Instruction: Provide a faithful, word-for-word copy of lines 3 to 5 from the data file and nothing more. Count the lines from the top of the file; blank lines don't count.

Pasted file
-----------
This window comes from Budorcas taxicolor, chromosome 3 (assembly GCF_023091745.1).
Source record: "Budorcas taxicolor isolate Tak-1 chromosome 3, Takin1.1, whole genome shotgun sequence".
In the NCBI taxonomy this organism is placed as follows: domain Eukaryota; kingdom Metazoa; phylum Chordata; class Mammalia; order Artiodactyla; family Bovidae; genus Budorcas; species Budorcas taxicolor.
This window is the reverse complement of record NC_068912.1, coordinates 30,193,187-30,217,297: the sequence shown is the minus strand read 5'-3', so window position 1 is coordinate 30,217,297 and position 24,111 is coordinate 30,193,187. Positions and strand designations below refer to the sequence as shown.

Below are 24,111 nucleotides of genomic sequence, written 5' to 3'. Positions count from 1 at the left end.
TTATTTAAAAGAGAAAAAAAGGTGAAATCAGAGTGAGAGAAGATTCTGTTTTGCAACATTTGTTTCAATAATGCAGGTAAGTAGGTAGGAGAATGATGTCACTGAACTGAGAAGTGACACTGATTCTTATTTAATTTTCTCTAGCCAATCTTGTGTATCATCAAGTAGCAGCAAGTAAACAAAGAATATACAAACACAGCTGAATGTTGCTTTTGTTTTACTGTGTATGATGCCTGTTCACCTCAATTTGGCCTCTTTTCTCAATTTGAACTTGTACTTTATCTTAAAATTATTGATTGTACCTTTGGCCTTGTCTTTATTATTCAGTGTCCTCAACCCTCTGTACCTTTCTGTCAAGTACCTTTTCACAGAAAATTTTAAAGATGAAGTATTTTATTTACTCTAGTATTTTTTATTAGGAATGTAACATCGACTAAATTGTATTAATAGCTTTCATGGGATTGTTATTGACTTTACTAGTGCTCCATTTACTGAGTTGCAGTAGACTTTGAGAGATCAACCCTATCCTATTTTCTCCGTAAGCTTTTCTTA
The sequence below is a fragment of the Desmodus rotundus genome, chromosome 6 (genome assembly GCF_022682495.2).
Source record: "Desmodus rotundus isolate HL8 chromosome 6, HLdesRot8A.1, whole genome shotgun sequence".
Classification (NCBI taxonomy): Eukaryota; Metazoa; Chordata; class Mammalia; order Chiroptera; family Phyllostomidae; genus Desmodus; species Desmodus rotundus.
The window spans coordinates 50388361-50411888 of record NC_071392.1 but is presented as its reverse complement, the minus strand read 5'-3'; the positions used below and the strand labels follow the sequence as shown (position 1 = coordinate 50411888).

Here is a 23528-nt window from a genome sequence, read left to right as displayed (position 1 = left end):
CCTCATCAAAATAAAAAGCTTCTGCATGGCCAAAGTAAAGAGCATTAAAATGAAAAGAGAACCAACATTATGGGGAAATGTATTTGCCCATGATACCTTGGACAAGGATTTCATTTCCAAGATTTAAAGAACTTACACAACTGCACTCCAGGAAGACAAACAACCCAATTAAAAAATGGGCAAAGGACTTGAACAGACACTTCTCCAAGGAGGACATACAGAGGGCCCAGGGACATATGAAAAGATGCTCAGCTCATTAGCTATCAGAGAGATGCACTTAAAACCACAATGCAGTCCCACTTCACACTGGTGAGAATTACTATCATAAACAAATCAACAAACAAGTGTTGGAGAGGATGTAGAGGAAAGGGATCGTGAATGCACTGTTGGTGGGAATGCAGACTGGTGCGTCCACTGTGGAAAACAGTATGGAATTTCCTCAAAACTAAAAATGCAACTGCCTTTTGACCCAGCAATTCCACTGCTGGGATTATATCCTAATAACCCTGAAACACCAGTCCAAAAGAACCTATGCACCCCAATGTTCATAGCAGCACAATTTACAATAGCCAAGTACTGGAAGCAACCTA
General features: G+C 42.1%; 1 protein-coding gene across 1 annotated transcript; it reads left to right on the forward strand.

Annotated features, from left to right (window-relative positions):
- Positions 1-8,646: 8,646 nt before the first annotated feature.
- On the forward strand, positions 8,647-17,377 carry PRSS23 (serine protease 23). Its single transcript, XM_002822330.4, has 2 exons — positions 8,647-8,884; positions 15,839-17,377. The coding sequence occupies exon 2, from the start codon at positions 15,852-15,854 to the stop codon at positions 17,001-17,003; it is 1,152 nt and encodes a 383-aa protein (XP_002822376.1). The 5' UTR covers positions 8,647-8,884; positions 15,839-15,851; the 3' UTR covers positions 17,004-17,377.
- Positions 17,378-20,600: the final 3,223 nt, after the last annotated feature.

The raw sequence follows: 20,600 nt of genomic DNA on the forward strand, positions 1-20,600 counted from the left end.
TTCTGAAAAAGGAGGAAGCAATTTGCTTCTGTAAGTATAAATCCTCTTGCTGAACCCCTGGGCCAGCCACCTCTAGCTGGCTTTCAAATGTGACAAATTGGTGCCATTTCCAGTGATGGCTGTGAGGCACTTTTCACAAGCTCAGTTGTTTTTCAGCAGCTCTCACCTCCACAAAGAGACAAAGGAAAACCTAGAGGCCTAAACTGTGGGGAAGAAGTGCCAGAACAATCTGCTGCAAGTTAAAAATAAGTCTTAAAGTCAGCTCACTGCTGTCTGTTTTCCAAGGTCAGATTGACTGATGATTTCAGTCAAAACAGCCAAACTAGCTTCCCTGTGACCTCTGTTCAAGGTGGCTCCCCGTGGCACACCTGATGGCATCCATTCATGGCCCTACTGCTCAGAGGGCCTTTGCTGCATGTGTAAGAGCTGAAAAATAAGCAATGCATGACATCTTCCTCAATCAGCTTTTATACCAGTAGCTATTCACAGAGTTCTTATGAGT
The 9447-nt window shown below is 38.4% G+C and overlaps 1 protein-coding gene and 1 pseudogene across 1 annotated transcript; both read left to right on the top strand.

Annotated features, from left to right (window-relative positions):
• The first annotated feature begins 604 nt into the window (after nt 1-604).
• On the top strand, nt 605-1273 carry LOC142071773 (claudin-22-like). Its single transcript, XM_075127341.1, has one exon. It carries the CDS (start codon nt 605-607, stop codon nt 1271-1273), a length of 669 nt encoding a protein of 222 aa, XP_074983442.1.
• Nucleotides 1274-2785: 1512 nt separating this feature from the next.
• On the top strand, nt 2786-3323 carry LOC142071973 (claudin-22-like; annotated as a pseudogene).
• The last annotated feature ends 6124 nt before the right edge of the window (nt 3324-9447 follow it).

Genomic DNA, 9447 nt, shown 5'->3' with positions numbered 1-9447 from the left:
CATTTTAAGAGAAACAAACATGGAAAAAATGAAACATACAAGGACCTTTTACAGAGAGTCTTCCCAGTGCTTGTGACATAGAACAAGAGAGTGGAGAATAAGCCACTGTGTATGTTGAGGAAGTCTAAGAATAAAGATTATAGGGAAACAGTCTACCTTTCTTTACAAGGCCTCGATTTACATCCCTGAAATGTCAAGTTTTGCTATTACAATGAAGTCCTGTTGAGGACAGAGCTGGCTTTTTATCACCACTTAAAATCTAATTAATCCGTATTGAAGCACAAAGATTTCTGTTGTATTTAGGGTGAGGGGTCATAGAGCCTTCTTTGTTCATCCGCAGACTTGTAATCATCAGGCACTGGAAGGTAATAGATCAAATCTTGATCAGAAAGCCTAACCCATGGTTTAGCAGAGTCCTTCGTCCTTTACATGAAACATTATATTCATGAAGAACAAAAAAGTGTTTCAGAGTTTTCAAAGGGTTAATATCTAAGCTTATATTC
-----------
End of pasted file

In the NCBI taxonomy this organism is placed as follows: domain Eukaryota; kingdom Metazoa; phylum Chordata; class Mammalia; order Artiodactyla; family Bovidae; genus Budorcas; species Budorcas taxicolor.
This window is the reverse complement of record NC_068912.1, coordinates 30,193,187-30,217,297: the sequence shown is the minus strand read 5'-3', so window position 1 is coordinate 30,217,297 and position 24,111 is coordinate 30,193,187. Positions and strand designations below refer to the sequence as shown.

Below are 24,111 nucleotides of genomic sequence, written 5' to 3'. Positions count from 1 at the left end.